Hilarious that offices on Gowlings' west face could soon have neighbours at arms' length.

That hall-of-mirrors effect will presumably be approximated when a architectural proposal is brought before the design review panel by an advocate for and member of both.

thespec.com/news-story/2126137-five-questions-with-award-winning-hamilton-architect-david-premi/
cbc.ca/news/canada/hamilton/news/hamilton-to-get-architectural-watchdog-1.1355460
hamilton.ca/develop-property/policies-guidelines/design-review-panel

Excited to hear what the DRP thinks of what looks to be a flat-packed stack of blandness.

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By jason (registered) | Posted July 04, 2015 at 22:20:00 in reply to Comment 112536

Not sure if these are the current renderings or not, but on their instagram page there are 3 versions. I LOVE this 1st version, and would be happy with any of the 3. Exactly what modern architecture should do - face the street and be modern. Not faux heritage.

https://instagram.com/p/3j7oAxNrTX/?take...

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By Fred Street (anonymous) | Posted July 04, 2015 at 09:37:31 in reply to Comment 112536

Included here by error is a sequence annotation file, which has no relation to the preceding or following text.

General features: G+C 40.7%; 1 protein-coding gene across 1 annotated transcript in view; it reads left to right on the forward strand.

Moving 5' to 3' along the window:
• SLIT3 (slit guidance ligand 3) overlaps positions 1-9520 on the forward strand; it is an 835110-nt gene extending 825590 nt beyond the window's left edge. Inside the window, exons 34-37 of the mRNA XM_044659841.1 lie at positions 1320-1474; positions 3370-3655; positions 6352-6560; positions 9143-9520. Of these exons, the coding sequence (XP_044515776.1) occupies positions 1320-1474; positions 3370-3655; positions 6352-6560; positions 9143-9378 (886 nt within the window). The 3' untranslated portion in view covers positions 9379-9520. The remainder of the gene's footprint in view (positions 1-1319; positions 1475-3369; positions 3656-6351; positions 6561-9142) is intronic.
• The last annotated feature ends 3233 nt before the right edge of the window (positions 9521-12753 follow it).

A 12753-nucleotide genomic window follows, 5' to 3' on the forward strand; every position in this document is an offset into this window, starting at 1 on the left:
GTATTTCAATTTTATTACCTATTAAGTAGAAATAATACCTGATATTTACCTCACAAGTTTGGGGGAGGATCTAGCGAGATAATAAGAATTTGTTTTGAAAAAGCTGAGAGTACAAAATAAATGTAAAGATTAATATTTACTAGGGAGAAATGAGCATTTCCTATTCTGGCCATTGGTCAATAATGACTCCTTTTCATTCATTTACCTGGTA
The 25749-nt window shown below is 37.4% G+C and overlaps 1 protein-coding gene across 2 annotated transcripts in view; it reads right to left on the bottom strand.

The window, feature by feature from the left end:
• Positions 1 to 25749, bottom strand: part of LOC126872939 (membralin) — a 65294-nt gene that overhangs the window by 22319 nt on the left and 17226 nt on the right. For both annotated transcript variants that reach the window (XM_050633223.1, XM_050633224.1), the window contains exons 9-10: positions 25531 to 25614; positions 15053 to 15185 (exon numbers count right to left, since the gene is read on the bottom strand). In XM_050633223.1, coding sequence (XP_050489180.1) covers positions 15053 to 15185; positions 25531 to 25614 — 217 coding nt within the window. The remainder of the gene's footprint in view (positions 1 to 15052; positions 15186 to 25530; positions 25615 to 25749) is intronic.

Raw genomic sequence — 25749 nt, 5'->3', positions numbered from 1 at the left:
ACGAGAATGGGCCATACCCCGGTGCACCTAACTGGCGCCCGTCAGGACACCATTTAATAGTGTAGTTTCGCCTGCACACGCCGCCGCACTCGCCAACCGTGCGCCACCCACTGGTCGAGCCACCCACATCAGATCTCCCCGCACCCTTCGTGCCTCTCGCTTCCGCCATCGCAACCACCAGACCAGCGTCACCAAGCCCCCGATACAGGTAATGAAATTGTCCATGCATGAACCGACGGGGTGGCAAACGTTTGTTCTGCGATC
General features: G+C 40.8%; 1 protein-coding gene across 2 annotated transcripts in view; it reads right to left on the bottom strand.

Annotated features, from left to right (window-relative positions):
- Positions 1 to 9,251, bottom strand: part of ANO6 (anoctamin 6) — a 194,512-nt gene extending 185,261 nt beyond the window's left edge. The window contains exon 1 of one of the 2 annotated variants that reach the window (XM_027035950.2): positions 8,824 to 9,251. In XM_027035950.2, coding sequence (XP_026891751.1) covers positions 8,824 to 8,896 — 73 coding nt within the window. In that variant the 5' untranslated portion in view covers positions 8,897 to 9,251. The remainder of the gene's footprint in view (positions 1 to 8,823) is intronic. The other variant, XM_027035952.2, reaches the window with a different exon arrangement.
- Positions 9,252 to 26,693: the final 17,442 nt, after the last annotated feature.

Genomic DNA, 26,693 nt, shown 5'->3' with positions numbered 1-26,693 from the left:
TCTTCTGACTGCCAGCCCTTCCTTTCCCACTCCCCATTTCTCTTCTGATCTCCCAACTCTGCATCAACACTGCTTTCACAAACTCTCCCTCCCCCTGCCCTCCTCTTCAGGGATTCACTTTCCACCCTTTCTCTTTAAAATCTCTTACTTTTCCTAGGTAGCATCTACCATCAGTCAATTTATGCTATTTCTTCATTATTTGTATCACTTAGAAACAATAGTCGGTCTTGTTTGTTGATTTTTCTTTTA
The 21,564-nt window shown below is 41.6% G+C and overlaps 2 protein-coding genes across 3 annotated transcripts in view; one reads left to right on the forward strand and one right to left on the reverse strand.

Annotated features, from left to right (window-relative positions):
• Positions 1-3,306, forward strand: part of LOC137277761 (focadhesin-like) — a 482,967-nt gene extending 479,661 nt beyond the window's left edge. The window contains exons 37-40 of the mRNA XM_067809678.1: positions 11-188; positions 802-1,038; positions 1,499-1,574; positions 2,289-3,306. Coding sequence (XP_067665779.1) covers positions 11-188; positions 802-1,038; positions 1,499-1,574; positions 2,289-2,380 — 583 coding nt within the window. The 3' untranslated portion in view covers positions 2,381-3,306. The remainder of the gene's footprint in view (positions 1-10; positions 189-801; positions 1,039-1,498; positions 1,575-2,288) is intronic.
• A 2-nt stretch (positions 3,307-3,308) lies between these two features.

thespec.com/news-story/4512095-the-battle-to-banish-bad-buildings-from-hamilton/

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By KevinLove (registered) | Posted July 04, 2015 at 09:44:05

Here is another example, with video, from the city of s'Hertogenbosch. See:

https://bicycledutch.wordpress.com/2013/...

From the above link:

What was a four lane road with separated cycle lanes just six months ago, is now a street with only two lanes for motor traffic (one for each direction) and completely protected cycle paths right next to it. The Dutch are currently downgrading many of their streets in a somewhat similar way as the US ‘road diet,' but why?

Two weeks ago I showed you how Utrecht cut residential streets that were built very wide in the 1960s exactly in half, to comply with today’s policies of traffic safety and to make the streets more attractive for people to live in.

Comment edited by KevinLove on 2015-07-04 09:45:25